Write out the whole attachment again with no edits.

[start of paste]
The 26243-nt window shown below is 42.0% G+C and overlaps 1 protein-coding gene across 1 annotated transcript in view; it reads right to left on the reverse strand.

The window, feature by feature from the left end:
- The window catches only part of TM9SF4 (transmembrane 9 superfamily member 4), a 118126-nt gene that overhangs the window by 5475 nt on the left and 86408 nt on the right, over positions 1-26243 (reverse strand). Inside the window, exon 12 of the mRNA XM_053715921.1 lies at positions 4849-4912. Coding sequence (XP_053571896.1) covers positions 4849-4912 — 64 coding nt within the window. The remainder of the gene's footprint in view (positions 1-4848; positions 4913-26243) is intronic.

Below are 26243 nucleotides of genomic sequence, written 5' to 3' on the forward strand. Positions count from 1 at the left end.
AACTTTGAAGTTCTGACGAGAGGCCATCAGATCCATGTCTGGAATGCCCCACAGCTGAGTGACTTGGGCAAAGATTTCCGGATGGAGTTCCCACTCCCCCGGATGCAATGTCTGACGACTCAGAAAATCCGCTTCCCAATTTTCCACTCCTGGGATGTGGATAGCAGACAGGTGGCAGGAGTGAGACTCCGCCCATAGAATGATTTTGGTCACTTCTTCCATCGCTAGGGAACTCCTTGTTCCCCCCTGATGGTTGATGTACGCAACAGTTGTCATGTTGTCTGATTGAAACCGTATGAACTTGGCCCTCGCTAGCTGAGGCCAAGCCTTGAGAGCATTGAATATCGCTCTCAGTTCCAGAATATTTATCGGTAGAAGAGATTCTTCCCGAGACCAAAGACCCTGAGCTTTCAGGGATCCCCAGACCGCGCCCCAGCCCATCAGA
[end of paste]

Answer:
The 26243-nt window shown below is 42.0% G+C and overlaps 1 protein-coding gene across 1 annotated transcript in view; it reads right to left on the reverse strand.

The window, feature by feature from the left end:
- The window catches only part of TM9SF4 (transmembrane 9 superfamily member 4), a 118126-nt gene that overhangs the window by 5475 nt on the left and 86408 nt on the right, over positions 1-26243 (reverse strand). Inside the window, exon 12 of the mRNA XM_053715921.1 lies at positions 4849-4912. Coding sequence (XP_053571896.1) covers positions 4849-4912 — 64 coding nt within the window. The remainder of the gene's footprint in view (positions 1-4848; positions 4913-26243) is intronic.

Below are 26243 nucleotides of genomic sequence, written 5' to 3' on the forward strand. Positions count from 1 at the left end.
AACTTTGAAGTTCTGACGAGAGGCCATCAGATCCATGTCTGGAATGCCCCACAGCTGAGTGACTTGGGCAAAGATTTCCGGATGGAGTTCCCACTCCCCCGGATGCAATGTCTGACGACTCAGAAAATCCGCTTCCCAATTTTCCACTCCTGGGATGTGGATAGCAGACAGGTGGCAGGAGTGAGACTCCGCCCATAGAATGATTTTGGTCACTTCTTCCATCGCTAGGGAACTCCTTGTTCCCCCCTGATGGTTGATGTACGCAACAGTTGTCATGTTGTCTGATTGAAACCGTATGAACTTGGCCCTCGCTAGCTGAGGCCAAGCCTTGAGAGCATTGAATATCGCTCTCAGTTCCAGAATATTTATCGGTAGAAGAGATTCTTCCCGAGACCAAAGACCCTGAGCTTTCAGGGATCCCCAGACCGCGCCCCAGCCCATCAGA